Here and Now

Mondays-Thursdays, 1-3 p.m. on KUAR
  • Hosted by Robin Young, Jeremy Hobson

Supreme Court rulings. Breaking news. Thoughtful interviews. A live production of NPR and WBUR Boston, in collaboration with public radio stations across the country, Here & Now reflects the fluid world of news as it’s happening in the middle of the day, with timely, smart and in-depth news, interviews and conversation.

Lawyers representing thousands of inmates who have been held in small, windowless rooms say they’ve reached a settlement with the state of California to end the practice of extreme long-term isolation. Michael Montgomery talks with Here & Now’s Lisa Mullins about the history of solitary confinement in California and what is going to change.

Flying presents a particular set of challenges for people with allergies to peanuts and tree nuts. Even touching an armrest with residue on it can cause someone with an allergy to go into anaphylactic shock, where the airway closes and the person is unable to breathe.

People who use Google’s internet browser Chrome could soon see fewer of those ads that pop up or start playing automatically. Starting today, Chrome will block online ads that use Adobe Flash. Flash is the technology behind many of the online video and banner ads that pop up or start playing on their own.

Now the ads will be defaulted to pause on Chrone, so users will have to elect to watch them. Jason Bellini of The Wall Street Journal joins Here & Now’s Lisa Mullins to take a look at what this means for Adobe Flash and for online advertising.

Daniel James Brown‘s book about the University of Washington’s eight-oar rowing team, “The Boys in the Boat: Nine Americans and Their Epic Quest for Gold at the 1936 Berlin Olympics” was a bestseller for months when it was published in 2013.

The U.S. open gets underway today, and there’s a buzz in the air as Serena Williams tries to complete her first Grand Slam – winning all four major tennis competitions in one season.

For what is believed to be the first time in history, tickets for the women’s final sold out before tickets for the men’s final. Here & Now’s Lisa Mullins speaks with Jill Schlesinger of CBS News for a look at the U.S. Open and women’s tennis through a business lens.

As part of a series of listening sessions across the country, representatives from the Bureau of Land Management recently came to Gillette, Wyoming, to meet with residents about the agency’s federal coal program.

The BLM says it wants to modernize the program to ensure American taxpayers receive a fair return on mining on federal lands. A reformed program will be an additional blow to the coal industry, already struggling with declining production and restrictive regulations.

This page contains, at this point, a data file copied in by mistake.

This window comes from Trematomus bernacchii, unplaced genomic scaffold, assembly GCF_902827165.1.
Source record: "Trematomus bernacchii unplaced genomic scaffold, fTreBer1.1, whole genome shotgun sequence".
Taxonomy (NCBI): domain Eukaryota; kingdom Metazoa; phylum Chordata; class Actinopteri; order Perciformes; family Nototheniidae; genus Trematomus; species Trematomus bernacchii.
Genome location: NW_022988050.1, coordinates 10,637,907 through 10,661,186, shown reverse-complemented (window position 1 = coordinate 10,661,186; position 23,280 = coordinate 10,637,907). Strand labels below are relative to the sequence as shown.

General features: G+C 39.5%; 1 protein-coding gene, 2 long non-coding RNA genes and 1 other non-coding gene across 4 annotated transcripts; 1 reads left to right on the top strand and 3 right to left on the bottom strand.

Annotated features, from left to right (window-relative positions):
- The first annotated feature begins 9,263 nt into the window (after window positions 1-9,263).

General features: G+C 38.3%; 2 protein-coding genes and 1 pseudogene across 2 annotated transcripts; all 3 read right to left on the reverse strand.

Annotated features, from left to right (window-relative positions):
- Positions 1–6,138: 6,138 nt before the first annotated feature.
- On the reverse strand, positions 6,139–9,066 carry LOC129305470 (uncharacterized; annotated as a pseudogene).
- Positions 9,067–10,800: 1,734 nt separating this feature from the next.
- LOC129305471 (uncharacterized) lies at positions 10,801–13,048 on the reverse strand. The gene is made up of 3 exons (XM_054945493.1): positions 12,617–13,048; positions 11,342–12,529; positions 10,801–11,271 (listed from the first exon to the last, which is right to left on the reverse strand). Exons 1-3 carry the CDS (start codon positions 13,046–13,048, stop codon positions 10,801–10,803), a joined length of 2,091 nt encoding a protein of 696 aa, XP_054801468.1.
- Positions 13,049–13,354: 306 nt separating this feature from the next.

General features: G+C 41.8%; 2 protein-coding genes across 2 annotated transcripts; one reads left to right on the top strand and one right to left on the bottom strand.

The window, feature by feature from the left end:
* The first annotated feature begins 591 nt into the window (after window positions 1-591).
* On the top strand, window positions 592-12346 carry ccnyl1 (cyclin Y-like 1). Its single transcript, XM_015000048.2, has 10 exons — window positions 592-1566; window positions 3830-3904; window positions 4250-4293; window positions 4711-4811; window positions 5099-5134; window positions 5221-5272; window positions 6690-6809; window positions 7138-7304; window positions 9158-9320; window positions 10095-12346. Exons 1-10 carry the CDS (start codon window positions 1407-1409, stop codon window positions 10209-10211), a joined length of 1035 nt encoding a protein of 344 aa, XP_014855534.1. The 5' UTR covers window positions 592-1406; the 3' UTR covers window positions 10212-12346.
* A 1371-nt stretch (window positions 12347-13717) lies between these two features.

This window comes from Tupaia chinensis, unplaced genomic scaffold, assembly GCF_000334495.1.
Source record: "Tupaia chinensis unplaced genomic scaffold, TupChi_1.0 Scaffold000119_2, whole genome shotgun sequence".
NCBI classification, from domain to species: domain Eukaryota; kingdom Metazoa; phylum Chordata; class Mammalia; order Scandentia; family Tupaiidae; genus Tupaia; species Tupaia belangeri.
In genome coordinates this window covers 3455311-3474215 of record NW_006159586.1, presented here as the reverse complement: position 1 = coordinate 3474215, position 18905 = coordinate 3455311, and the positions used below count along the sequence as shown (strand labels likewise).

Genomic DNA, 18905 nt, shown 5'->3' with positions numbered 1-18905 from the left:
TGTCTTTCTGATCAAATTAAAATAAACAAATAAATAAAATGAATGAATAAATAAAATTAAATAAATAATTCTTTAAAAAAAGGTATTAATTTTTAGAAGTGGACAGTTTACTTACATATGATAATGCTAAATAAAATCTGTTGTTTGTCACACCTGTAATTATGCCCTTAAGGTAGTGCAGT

Gyms and personal trainers across the country are watching new regulations coming from the Board of Physical Therapy in Washington, D.C. The board is preparing new guidelines that would make a registry of personal trainers and place further requirements on the industry.

Gyms fear Washington will be a testing ground for other states. Here & Now’s Robin Young speaks with Phillip Godfrey, a medical exercise specialist in Washington, D.C. who opposes the regulations.

As the nation marks 10 years since Hurricane Katrina, Here & Now has a special New Orleans edition of the DJ Sessions. Host Jeremy Hobson sits down with Nick Spitzer, a New Orleans resident and host of “American Routes,” from Tulane University and WWNO in New Orleans, distributed by PRX. He talks about the music that has resonated in the city since the storm, and how the music scene has changed.

A ruling yesterday from the National Labor Relations Board gave contract workers and employees of franchises a lot more leverage to unionize.

The NLRB’s decision gives those employees the right to negotiate a union contract not only with a franchise owner, but also with the larger parent company. It has implications in the fast food industry, which is locked in a national debate about worker pay and benefits.

Michael Regan of Bloomberg News discusses this with Here & Now’s Robin Young.

Chinese Action Musical Comes To Denver

Aug 27, 2015

A new Chinese action musical is holding its U.S. premiere on a stage in Denver. “Terracotta Warriors 3D” is a live performance piece centered around the story of China’s first emperor, who was buried with an army of clay soldiers. It’s part of an effort to spread Chinese culture around the world. Corey Jones from Here & Now contributor Colorado Public Radio reports.

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